The entire casting was wonderfully judged, with the title role memorably sung by tenor Joseph Kaiser, who focused the part with a quality of nobility, emphasized by spare gesture and an arresting stillness, an equanimity almost Asiatic in gait. But all of the singers were exceptional, and carried the same stature of declamatory reach through Stravinsky’s carefully paced drama. Emotion and poignancy seemed to stir from some rich mythic source deep within the collective unconscious of Greek tragedy itself as the chorus intoned its immense lines. One of the stars of the performance was the Orphei Drängar, the all male Swedish choir known internationally as OD, who coloured the ritualized Latin texts with choreographed hand gestures to bring the epic to life. Essa-Pekka Salonen guided the work through its journey with a seasoned authority, achieving a superb balance between the soloists, chorus and orchestra. The story of Oedipus may be a dark tragedy, but Salonen’s climaxes were ablaze with light and energy, as befits such a masterpiece.

Oedipus Rex’s performance history had a shaky start, as the first performance in 1927 was given as a concert, and included the richly scored and spectacular Firebird in the same programme. This unfortunate programming robbed the neo-classical work of much of its dramatic power, and inevitably it suffered from the colourful ballet score by comparison. Oedipus has an austerity of temperament, but not a paucity of musical invention. What it loses in conventional dramatic idiom, it gains in ritual power. Ritual was much in evidence on Thursday night, as Peter Sellars chose to pair Oedipus Rex with Stravinsky’s Symphony of Psalms, a work of such sublime persuasion that it must rank with the greatest masterpieces of choral-symphonic literature. Following on from Oedipus, as it did after the intermission, it seemed to cast an ethereal healing light on the violent tragedy of Oedipus himself, as he lay blinded, mute, fallen, on the stage. Uplifting, tranquil, cathartic.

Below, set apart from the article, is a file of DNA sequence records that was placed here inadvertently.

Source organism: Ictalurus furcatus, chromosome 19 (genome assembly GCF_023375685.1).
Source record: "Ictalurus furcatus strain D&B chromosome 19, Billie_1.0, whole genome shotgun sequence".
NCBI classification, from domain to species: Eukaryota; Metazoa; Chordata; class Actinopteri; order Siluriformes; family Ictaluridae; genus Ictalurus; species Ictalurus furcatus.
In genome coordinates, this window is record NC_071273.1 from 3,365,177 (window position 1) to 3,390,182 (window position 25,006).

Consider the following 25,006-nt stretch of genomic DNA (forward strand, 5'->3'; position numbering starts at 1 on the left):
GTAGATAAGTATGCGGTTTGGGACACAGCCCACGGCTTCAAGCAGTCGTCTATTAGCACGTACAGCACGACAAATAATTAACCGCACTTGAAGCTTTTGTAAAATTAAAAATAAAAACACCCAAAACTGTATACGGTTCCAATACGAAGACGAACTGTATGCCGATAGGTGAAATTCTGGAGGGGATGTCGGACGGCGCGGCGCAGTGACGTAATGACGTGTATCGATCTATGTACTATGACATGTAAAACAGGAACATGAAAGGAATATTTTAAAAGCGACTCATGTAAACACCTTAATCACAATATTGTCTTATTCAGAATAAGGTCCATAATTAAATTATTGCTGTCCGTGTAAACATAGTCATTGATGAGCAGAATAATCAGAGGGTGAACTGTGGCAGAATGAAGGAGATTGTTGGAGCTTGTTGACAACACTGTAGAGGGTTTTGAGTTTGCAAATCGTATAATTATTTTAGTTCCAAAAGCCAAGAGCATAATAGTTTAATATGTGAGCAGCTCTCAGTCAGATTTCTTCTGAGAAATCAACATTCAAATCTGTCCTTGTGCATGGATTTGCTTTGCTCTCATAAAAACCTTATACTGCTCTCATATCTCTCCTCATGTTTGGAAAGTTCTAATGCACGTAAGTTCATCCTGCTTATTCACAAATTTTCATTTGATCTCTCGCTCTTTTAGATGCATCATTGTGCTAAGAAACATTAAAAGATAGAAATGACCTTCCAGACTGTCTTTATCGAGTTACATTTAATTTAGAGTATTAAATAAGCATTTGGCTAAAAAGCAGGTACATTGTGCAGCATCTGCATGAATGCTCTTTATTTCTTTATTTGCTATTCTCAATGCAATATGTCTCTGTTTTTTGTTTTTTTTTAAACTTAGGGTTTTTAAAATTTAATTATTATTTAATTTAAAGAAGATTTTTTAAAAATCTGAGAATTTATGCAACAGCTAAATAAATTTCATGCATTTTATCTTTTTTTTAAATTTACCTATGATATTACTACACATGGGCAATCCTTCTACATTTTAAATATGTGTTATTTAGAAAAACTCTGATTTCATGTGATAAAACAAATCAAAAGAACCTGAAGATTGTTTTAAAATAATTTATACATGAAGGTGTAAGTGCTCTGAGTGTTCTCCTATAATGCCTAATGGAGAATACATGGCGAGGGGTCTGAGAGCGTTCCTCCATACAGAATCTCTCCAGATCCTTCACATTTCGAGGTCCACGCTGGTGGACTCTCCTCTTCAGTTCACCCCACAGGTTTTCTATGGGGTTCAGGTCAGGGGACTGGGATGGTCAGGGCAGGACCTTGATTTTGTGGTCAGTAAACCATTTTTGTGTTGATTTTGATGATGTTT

© Copyright, Param Vir 2016

All photographs by Camilla Greenwell, courtesy The Philharmonia Orchestra.

Posted: 30 September 2016 by Param Vir

EARTHLY AND MAGICAL CREATURES

Myth and Symbol

Animals and birds have often featured in my works. There is a magical connection between the world of nature and the world of human beings. Mysterious raw energies of creation complement and inform the energies of humans in revelations, in intimations of truth, beauty and power.

In my opera Ion, the birds were Ion’s companions “The gods use birds as signs for mortals”…  They save Ion from certain death.  In Black Feather Rising, ravens are at the heart of creative vision, powerful and elemental, the core source of the Raven Caller’s identity.   Disconnection between the man and the world of birds is a constant theme, and runs through the narrative; its resolution is a rite of passage, a source of clarity, upliftment, purity, and strength regained. When the Raven Caller remembers and fully embodies his childhood vision which first connected him to the ravens, he recovers his “wondrous” power and overcomes the demonic energy that has turned him to stone.

Broken Strings - with Fish and Peacock
The Fish and Peacock in Broken Strings

However I have not restricted myself to birds. Other living forms have also appeared, almost always as instruments of mythological significance. The most prominent use is in the two works Broken Strings and The Theatre of Magical Beings